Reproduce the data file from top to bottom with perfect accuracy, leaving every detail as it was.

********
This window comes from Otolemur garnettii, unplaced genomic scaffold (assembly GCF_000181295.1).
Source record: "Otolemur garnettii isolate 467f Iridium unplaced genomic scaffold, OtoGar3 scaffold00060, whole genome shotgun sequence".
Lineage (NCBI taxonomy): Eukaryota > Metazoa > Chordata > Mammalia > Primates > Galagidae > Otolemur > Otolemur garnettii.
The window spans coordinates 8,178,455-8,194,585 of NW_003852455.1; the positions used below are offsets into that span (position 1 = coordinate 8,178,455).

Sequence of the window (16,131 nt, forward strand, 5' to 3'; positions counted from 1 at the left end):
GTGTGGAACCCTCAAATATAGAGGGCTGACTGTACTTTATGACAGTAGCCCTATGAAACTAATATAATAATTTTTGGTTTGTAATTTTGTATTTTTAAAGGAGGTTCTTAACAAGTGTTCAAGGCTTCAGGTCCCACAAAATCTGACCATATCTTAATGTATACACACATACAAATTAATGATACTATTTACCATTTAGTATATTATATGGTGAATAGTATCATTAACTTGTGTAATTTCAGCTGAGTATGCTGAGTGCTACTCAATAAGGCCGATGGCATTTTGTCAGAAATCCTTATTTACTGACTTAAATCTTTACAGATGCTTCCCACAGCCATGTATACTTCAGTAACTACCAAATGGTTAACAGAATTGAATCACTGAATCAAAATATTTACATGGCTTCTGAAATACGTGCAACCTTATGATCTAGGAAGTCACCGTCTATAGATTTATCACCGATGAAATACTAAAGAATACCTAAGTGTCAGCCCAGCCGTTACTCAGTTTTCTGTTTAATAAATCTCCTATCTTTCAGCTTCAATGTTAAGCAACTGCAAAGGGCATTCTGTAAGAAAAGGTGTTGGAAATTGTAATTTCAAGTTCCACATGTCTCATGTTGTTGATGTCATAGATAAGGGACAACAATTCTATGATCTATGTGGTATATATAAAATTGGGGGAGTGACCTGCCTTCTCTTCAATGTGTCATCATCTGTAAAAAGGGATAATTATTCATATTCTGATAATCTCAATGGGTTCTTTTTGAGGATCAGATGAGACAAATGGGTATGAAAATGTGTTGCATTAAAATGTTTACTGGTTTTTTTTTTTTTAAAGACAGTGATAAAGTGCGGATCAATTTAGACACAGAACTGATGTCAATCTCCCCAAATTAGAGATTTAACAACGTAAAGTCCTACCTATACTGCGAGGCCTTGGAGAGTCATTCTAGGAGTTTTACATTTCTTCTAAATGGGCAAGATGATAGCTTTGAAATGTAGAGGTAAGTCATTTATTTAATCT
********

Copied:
This window comes from Otolemur garnettii, unplaced genomic scaffold (assembly GCF_000181295.1).
Source record: "Otolemur garnettii isolate 467f Iridium unplaced genomic scaffold, OtoGar3 scaffold00060, whole genome shotgun sequence".
Lineage (NCBI taxonomy): Eukaryota > Metazoa > Chordata > Mammalia > Primates > Galagidae > Otolemur > Otolemur garnettii.
The window spans coordinates 8,178,455-8,194,585 of NW_003852455.1; the positions used below are offsets into that span (position 1 = coordinate 8,178,455).

Sequence of the window (16,131 nt, forward strand, 5' to 3'; positions counted from 1 at the left end):
GTGTGGAACCCTCAAATATAGAGGGCTGACTGTACTTTATGACAGTAGCCCTATGAAACTAATATAATAATTTTTGGTTTGTAATTTTGTATTTTTAAAGGAGGTTCTTAACAAGTGTTCAAGGCTTCAGGTCCCACAAAATCTGACCATATCTTAATGTATACACACATACAAATTAATGATACTATTTACCATTTAGTATATTATATGGTGAATAGTATCATTAACTTGTGTAATTTCAGCTGAGTATGCTGAGTGCTACTCAATAAGGCCGATGGCATTTTGTCAGAAATCCTTATTTACTGACTTAAATCTTTACAGATGCTTCCCACAGCCATGTATACTTCAGTAACTACCAAATGGTTAACAGAATTGAATCACTGAATCAAAATATTTACATGGCTTCTGAAATACGTGCAACCTTATGATCTAGGAAGTCACCGTCTATAGATTTATCACCGATGAAATACTAAAGAATACCTAAGTGTCAGCCCAGCCGTTACTCAGTTTTCTGTTTAATAAATCTCCTATCTTTCAGCTTCAATGTTAAGCAACTGCAAAGGGCATTCTGTAAGAAAAGGTGTTGGAAATTGTAATTTCAAGTTCCACATGTCTCATGTTGTTGATGTCATAGATAAGGGACAACAATTCTATGATCTATGTGGTATATATAAAATTGGGGGAGTGACCTGCCTTCTCTTCAATGTGTCATCATCTGTAAAAAGGGATAATTATTCATATTCTGATAATCTCAATGGGTTCTTTTTGAGGATCAGATGAGACAAATGGGTATGAAAATGTGTTGCATTAAAATGTTTACTGGTTTTTTTTTTTTTAAAGACAGTGATAAAGTGCGGATCAATTTAGACACAGAACTGATGTCAATCTCCCCAAATTAGAGATTTAACAACGTAAAGTCCTACCTATACTGCGAGGCCTTGGAGAGTCATTCTAGGAGTTTTACATTTCTTCTAAATGGGCAAGATGATAGCTTTGAAATGTAGAGGTAAGTCATTTATTTAATCT